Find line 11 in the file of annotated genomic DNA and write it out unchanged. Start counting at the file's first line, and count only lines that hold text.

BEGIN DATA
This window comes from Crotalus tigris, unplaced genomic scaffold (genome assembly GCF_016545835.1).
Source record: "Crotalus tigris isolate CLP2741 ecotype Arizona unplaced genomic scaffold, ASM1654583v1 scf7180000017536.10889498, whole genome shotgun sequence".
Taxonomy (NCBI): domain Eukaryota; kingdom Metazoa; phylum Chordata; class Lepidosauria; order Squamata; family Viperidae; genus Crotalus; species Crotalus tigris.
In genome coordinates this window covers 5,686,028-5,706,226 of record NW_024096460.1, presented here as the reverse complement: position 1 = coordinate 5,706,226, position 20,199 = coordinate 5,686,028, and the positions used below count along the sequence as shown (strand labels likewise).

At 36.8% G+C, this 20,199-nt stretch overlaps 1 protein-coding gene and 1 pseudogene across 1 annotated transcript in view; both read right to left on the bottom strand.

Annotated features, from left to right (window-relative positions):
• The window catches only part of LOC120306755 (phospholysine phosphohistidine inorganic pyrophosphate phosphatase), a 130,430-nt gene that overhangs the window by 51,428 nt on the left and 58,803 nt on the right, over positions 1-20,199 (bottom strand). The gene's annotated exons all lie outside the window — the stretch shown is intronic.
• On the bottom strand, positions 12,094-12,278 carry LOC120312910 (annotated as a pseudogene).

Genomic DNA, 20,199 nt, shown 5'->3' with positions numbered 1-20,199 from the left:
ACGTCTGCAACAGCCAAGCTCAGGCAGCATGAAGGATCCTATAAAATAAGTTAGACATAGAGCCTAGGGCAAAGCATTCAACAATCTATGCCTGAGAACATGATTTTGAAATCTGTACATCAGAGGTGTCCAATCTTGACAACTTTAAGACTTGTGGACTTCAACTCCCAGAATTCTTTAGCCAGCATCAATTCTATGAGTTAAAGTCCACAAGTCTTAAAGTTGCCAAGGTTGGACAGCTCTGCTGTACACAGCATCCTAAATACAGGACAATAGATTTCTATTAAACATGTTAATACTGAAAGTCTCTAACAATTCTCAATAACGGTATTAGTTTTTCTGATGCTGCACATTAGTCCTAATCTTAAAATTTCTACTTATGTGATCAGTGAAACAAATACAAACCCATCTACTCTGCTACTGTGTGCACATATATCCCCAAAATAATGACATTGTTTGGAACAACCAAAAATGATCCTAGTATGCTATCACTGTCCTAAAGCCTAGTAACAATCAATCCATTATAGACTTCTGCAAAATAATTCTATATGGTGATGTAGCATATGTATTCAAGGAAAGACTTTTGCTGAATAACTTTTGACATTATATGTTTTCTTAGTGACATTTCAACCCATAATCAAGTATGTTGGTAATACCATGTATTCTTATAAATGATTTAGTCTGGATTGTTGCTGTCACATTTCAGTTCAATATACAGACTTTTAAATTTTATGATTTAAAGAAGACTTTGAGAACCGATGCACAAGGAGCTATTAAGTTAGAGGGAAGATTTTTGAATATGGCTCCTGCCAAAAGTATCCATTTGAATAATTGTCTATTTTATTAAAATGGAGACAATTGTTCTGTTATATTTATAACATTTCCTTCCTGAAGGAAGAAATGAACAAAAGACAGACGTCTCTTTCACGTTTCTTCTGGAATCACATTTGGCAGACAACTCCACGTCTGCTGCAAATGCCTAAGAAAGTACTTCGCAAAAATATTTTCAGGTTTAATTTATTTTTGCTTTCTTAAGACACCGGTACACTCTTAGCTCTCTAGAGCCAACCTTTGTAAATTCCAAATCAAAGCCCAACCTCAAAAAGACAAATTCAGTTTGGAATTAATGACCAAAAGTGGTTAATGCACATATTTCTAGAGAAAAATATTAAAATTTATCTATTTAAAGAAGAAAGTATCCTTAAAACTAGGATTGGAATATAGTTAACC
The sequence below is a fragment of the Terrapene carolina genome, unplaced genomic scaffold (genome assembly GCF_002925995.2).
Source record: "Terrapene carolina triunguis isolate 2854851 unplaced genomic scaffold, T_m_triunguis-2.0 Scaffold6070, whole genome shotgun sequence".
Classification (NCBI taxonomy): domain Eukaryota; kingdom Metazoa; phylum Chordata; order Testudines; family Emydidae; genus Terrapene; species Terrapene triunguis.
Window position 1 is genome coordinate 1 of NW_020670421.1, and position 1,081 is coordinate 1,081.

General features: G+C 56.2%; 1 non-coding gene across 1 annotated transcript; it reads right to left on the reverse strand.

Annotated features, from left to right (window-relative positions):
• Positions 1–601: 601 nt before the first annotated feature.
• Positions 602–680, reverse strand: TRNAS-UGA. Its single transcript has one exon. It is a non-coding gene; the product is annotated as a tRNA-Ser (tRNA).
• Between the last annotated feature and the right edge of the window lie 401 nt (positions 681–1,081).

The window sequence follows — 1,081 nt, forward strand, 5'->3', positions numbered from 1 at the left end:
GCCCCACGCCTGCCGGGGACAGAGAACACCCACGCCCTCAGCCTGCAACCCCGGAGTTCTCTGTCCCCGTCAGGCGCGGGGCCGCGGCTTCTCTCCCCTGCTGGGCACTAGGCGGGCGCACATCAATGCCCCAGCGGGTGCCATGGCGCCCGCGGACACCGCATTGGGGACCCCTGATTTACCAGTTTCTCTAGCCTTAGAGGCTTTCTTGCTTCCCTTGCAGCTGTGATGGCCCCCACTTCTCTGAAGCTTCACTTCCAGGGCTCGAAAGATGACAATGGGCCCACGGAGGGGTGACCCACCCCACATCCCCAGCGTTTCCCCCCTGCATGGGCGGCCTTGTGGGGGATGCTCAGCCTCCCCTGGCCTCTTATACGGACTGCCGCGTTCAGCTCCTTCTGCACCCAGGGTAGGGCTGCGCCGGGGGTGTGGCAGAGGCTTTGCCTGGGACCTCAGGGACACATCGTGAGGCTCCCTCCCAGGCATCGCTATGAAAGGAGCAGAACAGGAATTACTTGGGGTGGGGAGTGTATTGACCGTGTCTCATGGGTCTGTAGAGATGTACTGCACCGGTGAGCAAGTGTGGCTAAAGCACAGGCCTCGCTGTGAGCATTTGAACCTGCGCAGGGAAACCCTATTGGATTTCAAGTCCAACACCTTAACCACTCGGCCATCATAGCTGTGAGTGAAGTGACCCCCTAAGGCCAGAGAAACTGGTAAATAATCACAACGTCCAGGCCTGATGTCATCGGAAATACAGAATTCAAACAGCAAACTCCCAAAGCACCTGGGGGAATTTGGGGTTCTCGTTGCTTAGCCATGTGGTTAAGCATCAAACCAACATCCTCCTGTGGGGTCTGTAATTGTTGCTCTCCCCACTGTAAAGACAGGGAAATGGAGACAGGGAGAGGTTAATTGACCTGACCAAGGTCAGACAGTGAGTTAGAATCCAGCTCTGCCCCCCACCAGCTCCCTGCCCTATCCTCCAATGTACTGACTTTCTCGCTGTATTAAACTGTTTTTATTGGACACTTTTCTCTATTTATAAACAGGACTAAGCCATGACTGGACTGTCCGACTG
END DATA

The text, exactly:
The sequence below is a fragment of the Terrapene carolina genome, unplaced genomic scaffold (genome assembly GCF_002925995.2).